Rule 73. Biological Weapons

Rule 73. The use of biological weapons is prohibited.
Volume II, Chapter 23.
State practice establishes this rule as a norm of customary international law applicable in both international and non-international armed conflicts. This rule applies to biological weapons that are meant to affect humans. Whether it is intended to apply to herbicides is discussed under Rule 76.
The prohibition of the use of biological weapons in international armed conflicts is based on the Geneva Gas Protocol and the Biological Weapons Convention.[1] When they became party to the Geneva Gas Protocol, 37 States entered a reservation to the effect that they retained the right to retaliate if an adverse party (and in some cases that party’s ally) violated the terms of the Protocol. Because 17 of these “no first use” reservations have been withdrawn,[2] only 20 such reservations remain.[3] However, 18 of the remaining 20 States that have kept their reservations are party to the Biological Weapons Convention, which prohibits any possession of biological weapons, thereby making it unlawful for them to retaliate using such weapons.[4] Thus, at present, Angola and Israel are the only States that have maintained their “no first use” reservation to the Geneva Gas Protocol and are not party to the Biological Weapons Convention.
It can be concluded from the drive to eliminate biological weapons over the last three decades that States believe that these weapons should not exist and therefore must not be used in any circumstances, including in non-international armed conflicts.
Virtually all allegations of possession by States have been denied. When Russia admitted in 1992 that it continued to have a biological weapons programme, it stated that it would definitely halt the programme. Since then, it has vigorously denied allegations that it continued to manufacture biological weapons.[5] Reports of Iraq’s biological weapons programmes attracted the condemnation of the international community.[6] Statements and other practice of States, both parties and non-parties to the Biological Weapons Convention, indicate that the prohibition on using biological weapons in any circumstances is not purely treaty-based.[7]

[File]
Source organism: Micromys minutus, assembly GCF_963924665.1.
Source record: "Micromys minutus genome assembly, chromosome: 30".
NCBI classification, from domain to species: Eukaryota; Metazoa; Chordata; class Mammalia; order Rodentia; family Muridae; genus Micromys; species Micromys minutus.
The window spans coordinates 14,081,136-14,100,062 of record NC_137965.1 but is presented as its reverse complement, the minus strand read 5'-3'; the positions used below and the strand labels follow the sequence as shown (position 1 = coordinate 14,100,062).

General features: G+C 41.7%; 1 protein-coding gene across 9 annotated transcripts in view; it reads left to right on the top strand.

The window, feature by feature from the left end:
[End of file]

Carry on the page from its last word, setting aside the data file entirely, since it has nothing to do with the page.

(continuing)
There is widespread State practice in the form of military manuals and legislation to the effect that the use of biological weapons is prohibited irrespective of whether the State concerned is a party to the Biological Weapons Convention or whether it has made a “no first use” reservation to the Geneva Gas Protocol.[8] The US Naval Handbook states that the prohibition of biological weapons is part of customary law and binds all States, whether or not they are party to the Geneva Gas Protocol or the Biological Weapons Convention.[9] Three States not party to the Biological Weapons Convention have criminalized the production, acquisition, sale or use of biological weapons.[10] There is also national case-law to the effect that biological weapons are prohibited, including in non-international armed conflicts.[11]
The prohibition of the use of biological weapons is also supported by a number of official statements. For example, in January 1991, the United Kingdom and the United States informed Iraq that they expected it not to use biological weapons, although at that time Iraq had a “no first use” reservation to the Geneva Gas Protocol and was not yet party to the Biological Weapons Convention.[12] In 2001, the United States accused Syria of violating the terms of the Biological Weapons Convention, although Syria was not a party to the Convention.[13] In its submission to the International Court of Justice in the Nuclear Weapons case, Australia stated that the use of biological weapons would be contrary to “fundamental general principles of humanity”.[14]
Several UN General Assembly resolutions called for States to adhere to the Geneva Gas Protocol and/or the Biological Weapons Convention and for strict observance by all States of the principles and objectives contained therein.[15]
In 1990 and 1991, the ICRC reminded all parties to the Gulf War that the use of biological weapons was prohibited under international humanitarian law.[16] In 1994, it recalled the prohibition in the context of the conflict in Angola, although Angola had a “no first use” reservation to the Geneva Gas Protocol and was not party to the Biological Weapons Convention.[17] In neither instance was the ICRC’s assertion contested.